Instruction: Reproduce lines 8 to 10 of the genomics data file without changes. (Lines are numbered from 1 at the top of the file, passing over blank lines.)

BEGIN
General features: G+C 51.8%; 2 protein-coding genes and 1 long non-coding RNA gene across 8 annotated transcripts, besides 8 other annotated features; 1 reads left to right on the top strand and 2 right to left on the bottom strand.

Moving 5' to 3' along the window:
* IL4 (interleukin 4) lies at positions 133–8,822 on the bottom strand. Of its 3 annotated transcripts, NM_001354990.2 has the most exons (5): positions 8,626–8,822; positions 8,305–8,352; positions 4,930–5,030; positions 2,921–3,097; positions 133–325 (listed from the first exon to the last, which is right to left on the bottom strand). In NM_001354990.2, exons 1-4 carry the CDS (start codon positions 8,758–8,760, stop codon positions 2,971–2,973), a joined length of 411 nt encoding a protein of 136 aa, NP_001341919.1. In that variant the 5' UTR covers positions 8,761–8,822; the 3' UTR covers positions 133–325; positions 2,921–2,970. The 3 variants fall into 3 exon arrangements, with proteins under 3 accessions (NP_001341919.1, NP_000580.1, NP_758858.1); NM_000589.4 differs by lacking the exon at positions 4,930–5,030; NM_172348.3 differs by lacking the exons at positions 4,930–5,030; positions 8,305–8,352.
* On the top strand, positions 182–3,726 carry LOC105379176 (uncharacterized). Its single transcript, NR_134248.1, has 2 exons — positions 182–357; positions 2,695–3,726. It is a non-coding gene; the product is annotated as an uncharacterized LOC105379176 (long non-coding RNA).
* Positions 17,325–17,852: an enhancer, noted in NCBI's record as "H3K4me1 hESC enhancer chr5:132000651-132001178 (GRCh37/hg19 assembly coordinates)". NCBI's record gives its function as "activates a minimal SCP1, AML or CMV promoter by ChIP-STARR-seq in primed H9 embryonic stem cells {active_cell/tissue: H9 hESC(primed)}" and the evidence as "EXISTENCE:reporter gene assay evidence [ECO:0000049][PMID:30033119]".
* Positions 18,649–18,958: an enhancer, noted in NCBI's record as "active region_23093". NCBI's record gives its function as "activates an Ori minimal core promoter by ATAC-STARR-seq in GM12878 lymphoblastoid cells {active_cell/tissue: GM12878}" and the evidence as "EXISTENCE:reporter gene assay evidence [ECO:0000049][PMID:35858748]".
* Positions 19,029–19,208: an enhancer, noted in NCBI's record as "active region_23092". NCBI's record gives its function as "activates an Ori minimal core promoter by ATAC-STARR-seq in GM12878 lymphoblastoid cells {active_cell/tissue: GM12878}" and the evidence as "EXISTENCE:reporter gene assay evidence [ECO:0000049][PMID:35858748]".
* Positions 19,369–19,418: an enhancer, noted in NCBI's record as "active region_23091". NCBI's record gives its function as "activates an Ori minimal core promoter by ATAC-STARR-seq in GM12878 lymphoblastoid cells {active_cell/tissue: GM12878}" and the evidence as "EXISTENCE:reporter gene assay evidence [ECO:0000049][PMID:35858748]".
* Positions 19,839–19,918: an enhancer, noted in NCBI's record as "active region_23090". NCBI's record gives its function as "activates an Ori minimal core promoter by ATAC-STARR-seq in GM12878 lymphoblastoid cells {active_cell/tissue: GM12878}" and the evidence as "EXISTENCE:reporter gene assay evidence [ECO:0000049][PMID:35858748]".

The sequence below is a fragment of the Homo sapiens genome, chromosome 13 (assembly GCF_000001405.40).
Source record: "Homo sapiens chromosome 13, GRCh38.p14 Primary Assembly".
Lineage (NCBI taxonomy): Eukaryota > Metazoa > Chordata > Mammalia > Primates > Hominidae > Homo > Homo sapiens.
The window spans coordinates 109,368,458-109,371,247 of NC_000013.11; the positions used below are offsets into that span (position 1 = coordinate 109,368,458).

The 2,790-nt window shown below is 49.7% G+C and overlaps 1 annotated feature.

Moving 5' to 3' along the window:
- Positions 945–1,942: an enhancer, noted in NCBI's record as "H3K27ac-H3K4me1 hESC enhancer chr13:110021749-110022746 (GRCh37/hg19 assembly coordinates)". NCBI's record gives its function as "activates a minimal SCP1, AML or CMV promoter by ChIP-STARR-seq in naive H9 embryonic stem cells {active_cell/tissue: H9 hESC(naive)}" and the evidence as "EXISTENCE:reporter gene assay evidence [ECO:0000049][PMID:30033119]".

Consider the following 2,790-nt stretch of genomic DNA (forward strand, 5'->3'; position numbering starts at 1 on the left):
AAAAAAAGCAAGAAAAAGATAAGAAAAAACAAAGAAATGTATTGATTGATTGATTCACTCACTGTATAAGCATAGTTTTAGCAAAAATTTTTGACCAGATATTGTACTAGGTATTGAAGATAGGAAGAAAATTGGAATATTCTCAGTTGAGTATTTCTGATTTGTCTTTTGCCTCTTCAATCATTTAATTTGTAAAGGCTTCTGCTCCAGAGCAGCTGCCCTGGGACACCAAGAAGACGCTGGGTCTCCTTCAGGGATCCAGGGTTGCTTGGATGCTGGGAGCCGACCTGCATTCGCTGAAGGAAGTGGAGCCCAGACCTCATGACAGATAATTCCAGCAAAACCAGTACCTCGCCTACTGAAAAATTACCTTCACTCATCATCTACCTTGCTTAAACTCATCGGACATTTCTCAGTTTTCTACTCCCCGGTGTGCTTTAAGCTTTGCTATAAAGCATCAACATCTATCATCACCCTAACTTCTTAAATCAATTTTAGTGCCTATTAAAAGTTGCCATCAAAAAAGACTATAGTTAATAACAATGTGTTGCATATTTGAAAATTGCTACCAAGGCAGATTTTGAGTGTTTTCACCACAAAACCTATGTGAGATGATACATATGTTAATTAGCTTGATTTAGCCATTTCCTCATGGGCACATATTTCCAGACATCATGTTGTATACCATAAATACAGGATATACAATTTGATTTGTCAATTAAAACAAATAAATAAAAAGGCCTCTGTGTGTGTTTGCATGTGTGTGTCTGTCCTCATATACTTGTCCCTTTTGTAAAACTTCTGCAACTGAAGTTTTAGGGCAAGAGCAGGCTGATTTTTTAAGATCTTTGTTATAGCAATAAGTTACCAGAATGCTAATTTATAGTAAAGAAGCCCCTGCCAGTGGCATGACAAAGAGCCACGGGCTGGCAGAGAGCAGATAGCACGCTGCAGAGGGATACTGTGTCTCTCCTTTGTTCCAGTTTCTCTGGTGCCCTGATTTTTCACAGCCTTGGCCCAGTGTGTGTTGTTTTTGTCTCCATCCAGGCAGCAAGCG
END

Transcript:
* Positions 19,369–19,418: an enhancer, noted in NCBI's record as "active region_23091". NCBI's record gives its function as "activates an Ori minimal core promoter by ATAC-STARR-seq in GM12878 lymphoblastoid cells {active_cell/tissue: GM12878}" and the evidence as "EXISTENCE:reporter gene assay evidence [ECO:0000049][PMID:35858748]".
* Positions 19,839–19,918: an enhancer, noted in NCBI's record as "active region_23090". NCBI's record gives its function as "activates an Ori minimal core promoter by ATAC-STARR-seq in GM12878 lymphoblastoid cells {active_cell/tissue: GM12878}" and the evidence as "EXISTENCE:reporter gene assay evidence [ECO:0000049][PMID:35858748]".

The sequence below is a fragment of the Homo sapiens genome, chromosome 13 (assembly GCF_000001405.40).